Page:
An immediate consequence of the ECJ's decision is that district courts other than the one in The Hague will be unable to provide provisional measures in cases relating to EU trademarks. The regime following from Articles 81 and 90 of the CDR is the same as the one provided for EU trademarks in Articles 124 and 131 of EU Regulation 1001/2017 on the European Union Trademark (EUTMR).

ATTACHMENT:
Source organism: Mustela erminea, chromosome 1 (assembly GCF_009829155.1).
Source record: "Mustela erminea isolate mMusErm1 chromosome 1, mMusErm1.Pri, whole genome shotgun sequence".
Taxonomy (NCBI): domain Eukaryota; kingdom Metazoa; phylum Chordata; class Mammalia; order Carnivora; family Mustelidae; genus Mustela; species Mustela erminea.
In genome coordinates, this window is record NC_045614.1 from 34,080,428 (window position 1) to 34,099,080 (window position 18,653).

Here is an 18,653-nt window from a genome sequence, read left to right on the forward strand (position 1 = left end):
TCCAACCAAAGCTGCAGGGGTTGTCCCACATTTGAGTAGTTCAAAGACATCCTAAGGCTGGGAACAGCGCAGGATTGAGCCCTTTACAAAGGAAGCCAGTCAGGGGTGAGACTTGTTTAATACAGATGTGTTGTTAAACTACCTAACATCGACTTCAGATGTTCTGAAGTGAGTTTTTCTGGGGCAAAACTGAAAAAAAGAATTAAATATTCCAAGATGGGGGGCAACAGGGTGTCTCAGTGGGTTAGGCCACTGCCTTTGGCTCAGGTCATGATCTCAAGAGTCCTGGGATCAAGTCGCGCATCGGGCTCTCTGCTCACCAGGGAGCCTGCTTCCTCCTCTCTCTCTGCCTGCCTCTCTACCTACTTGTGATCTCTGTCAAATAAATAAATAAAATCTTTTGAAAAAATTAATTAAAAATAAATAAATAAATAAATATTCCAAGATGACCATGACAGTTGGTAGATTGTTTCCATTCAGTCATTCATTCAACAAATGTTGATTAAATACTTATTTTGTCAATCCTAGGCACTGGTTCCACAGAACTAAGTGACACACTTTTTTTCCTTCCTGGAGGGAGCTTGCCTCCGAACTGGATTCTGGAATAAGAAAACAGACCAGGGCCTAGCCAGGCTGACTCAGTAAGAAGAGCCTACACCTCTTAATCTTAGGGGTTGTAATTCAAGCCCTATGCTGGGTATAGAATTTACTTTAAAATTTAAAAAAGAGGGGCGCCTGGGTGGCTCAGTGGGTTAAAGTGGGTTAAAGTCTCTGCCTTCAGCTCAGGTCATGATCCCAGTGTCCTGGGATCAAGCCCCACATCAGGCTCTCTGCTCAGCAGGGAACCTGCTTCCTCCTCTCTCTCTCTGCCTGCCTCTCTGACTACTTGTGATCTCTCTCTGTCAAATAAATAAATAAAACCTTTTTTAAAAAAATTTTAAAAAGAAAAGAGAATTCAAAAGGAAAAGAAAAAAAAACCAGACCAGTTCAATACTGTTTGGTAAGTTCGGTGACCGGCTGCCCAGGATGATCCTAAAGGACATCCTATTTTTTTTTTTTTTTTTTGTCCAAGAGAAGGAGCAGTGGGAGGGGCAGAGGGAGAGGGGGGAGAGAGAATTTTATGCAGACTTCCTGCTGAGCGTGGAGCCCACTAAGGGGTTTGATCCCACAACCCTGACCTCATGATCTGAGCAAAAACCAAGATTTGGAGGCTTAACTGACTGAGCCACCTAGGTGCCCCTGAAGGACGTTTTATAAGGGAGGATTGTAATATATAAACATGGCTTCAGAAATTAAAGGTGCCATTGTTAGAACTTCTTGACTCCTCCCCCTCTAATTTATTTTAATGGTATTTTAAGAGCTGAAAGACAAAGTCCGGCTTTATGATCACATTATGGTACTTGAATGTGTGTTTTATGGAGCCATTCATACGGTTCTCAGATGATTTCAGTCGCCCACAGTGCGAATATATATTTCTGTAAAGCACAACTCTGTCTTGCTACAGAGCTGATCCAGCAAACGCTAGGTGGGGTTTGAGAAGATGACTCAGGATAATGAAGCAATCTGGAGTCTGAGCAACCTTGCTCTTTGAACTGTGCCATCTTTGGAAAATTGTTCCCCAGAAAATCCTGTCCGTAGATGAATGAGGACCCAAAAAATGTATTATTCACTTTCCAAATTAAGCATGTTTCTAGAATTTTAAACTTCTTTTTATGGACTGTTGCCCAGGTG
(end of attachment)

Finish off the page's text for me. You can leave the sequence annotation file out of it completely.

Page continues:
However, while it is an attractive thought that more courts have jurisdiction in provisional measure proceedings, there is a downside to seeking a provisional measure outside the courts of The Hague. Both the CDR and the EUTMR provide that a court whose jurisdiction is based on Article 125 of the EUTMR and Article 80 of the CDR will have jurisdiction to grant provisional and protective measures which are applicable in the territory of any EU member state. No other court will have such jurisdiction.